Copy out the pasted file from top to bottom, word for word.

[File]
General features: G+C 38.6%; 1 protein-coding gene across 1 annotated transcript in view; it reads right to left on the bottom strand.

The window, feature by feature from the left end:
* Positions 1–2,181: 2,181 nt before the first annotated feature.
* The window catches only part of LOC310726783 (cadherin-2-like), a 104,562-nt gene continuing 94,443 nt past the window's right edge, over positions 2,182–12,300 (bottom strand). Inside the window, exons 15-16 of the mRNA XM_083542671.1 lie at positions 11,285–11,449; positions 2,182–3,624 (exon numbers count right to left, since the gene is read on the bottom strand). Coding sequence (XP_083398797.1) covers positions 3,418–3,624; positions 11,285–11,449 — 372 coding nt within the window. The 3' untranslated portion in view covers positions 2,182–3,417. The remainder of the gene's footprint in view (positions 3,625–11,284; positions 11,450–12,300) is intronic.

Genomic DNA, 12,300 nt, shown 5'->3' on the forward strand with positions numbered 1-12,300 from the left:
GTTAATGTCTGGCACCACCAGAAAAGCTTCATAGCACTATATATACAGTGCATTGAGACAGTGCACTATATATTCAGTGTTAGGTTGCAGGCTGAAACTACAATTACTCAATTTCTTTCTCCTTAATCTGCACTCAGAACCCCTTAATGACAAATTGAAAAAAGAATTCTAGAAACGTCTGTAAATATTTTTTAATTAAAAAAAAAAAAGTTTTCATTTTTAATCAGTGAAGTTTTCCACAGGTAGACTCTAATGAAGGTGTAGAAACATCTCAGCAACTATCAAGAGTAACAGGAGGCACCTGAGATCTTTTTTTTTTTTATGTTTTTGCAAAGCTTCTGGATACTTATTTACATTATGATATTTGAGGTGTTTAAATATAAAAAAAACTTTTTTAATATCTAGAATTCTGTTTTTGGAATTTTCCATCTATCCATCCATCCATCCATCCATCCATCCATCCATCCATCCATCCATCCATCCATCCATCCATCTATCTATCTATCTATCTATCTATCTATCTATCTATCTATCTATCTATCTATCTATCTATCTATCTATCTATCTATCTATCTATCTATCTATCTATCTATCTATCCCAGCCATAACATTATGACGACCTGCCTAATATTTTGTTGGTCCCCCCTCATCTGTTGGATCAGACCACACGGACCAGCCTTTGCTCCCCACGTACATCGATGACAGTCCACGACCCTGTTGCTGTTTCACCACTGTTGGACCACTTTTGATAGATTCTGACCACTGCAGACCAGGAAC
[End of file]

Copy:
General features: G+C 38.6%; 1 protein-coding gene across 1 annotated transcript in view; it reads right to left on the bottom strand.

The window, feature by feature from the left end:
* Positions 1–2,181: 2,181 nt before the first annotated feature.
* The window catches only part of LOC310726783 (cadherin-2-like), a 104,562-nt gene continuing 94,443 nt past the window's right edge, over positions 2,182–12,300 (bottom strand). Inside the window, exons 15-16 of the mRNA XM_083542671.1 lie at positions 11,285–11,449; positions 2,182–3,624 (exon numbers count right to left, since the gene is read on the bottom strand). Coding sequence (XP_083398797.1) covers positions 3,418–3,624; positions 11,285–11,449 — 372 coding nt within the window. The 3' untranslated portion in view covers positions 2,182–3,417. The remainder of the gene's footprint in view (positions 3,625–11,284; positions 11,450–12,300) is intronic.

Genomic DNA, 12,300 nt, shown 5'->3' on the forward strand with positions numbered 1-12,300 from the left:
GTTAATGTCTGGCACCACCAGAAAAGCTTCATAGCACTATATATACAGTGCATTGAGACAGTGCACTATATATTCAGTGTTAGGTTGCAGGCTGAAACTACAATTACTCAATTTCTTTCTCCTTAATCTGCACTCAGAACCCCTTAATGACAAATTGAAAAAAGAATTCTAGAAACGTCTGTAAATATTTTTTAATTAAAAAAAAAAAAGTTTTCATTTTTAATCAGTGAAGTTTTCCACAGGTAGACTCTAATGAAGGTGTAGAAACATCTCAGCAACTATCAAGAGTAACAGGAGGCACCTGAGATCTTTTTTTTTTTTATGTTTTTGCAAAGCTTCTGGATACTTATTTACATTATGATATTTGAGGTGTTTAAATATAAAAAAAACTTTTTTAATATCTAGAATTCTGTTTTTGGAATTTTCCATCTATCCATCCATCCATCCATCCATCCATCCATCCATCCATCCATCCATCCATCCATCCATCCATCTATCTATCTATCTATCTATCTATCTATCTATCTATCTATCTATCTATCTATCTATCTATCTATCTATCTATCTATCTATCTATCTATCTATCTATCTATCTATCCCAGCCATAACATTATGACGACCTGCCTAATATTTTGTTGGTCCCCCCTCATCTGTTGGATCAGACCACACGGACCAGCCTTTGCTCCCCACGTACATCGATGACAGTCCACGACCCTGTTGCTGTTTCACCACTGTTGGACCACTTTTGATAGATTCTGACCACTGCAGACCAGGAAC